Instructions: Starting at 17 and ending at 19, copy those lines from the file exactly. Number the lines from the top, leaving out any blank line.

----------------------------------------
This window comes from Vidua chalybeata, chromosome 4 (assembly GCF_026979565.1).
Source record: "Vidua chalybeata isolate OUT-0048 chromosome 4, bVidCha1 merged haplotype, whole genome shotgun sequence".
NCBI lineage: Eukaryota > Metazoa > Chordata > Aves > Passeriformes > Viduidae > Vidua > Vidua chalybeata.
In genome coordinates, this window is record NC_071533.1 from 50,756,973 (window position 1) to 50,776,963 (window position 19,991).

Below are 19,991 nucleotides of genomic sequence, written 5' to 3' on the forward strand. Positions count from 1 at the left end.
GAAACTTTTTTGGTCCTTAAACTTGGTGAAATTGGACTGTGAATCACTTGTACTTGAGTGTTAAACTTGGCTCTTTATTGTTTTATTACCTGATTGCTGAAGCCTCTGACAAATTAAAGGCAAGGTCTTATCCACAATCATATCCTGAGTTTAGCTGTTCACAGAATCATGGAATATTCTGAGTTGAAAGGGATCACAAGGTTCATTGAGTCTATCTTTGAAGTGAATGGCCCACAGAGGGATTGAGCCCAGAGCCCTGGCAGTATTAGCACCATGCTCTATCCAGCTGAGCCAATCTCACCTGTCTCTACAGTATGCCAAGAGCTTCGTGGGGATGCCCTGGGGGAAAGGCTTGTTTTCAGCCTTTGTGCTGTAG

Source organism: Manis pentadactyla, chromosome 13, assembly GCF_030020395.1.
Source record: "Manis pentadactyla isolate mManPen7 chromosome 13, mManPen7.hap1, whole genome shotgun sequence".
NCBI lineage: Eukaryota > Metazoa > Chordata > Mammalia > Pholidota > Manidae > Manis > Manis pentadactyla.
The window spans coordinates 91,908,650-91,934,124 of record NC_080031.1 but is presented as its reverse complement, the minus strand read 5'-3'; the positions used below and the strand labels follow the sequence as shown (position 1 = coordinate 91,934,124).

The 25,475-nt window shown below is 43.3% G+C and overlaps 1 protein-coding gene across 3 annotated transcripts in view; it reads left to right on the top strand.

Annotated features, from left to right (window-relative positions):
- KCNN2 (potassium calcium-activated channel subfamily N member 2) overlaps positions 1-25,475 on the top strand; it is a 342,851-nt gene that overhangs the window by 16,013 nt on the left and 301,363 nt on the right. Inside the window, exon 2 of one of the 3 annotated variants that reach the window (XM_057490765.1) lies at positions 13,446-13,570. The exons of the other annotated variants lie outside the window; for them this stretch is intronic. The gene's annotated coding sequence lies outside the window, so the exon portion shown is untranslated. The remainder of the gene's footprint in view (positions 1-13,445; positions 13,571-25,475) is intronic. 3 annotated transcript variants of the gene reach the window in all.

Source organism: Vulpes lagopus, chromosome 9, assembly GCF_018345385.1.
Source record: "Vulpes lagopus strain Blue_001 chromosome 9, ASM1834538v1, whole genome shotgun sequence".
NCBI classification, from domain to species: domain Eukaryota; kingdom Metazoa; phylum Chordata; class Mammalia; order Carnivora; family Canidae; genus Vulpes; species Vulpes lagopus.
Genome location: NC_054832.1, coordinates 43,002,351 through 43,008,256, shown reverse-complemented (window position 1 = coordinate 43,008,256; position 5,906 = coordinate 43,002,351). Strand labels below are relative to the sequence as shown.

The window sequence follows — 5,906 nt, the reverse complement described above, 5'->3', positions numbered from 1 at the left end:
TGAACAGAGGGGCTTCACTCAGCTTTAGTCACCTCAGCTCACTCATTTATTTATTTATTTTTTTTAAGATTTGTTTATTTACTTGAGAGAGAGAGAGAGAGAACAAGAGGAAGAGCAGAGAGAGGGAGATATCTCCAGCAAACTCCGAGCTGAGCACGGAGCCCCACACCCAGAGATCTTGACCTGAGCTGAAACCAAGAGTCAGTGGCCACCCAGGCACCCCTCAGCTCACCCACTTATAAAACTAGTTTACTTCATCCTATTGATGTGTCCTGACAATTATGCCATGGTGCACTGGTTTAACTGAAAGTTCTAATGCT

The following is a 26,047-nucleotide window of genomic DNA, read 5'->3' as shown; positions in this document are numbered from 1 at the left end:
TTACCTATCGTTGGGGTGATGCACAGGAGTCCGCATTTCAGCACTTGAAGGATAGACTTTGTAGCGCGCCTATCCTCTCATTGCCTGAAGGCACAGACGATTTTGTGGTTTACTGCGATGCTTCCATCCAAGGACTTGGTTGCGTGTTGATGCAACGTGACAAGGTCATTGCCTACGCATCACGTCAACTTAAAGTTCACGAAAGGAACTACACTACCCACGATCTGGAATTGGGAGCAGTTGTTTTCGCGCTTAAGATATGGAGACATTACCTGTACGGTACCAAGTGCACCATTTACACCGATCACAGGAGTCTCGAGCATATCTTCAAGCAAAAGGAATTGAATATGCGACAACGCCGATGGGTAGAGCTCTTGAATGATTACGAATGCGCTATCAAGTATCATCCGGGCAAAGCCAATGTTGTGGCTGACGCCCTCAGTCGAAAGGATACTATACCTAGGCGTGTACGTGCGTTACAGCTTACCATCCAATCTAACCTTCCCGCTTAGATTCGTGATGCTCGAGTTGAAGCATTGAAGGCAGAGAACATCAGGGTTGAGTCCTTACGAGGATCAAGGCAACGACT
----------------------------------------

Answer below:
Genome location: NC_054832.1, coordinates 43,002,351 through 43,008,256, shown reverse-complemented (window position 1 = coordinate 43,008,256; position 5,906 = coordinate 43,002,351). Strand labels below are relative to the sequence as shown.

The window sequence follows — 5,906 nt, the reverse complement described above, 5'->3', positions numbered from 1 at the left end:
TGAACAGAGGGGCTTCACTCAGCTTTAGTCACCTCAGCTCACTCATTTATTTATTTATTTTTTTTAAGATTTGTTTATTTACTTGAGAGAGAGAGAGAGAGAACAAGAGGAAGAGCAGAGAGAGGGAGATATCTCCAGCAAACTCCGAGCTGAGCACGGAGCCCCACACCCAGAGATCTTGACCTGAGCTGAAACCAAGAGTCAGTGGCCACCCAGGCACCCCTCAGCTCACCCACTTATAAAACTAGTTTACTTCATCCTATTGATGTGTCCTGACAATTATGCCATGGTGCACTGGTTTAACTGAAAGTTCTAATGCT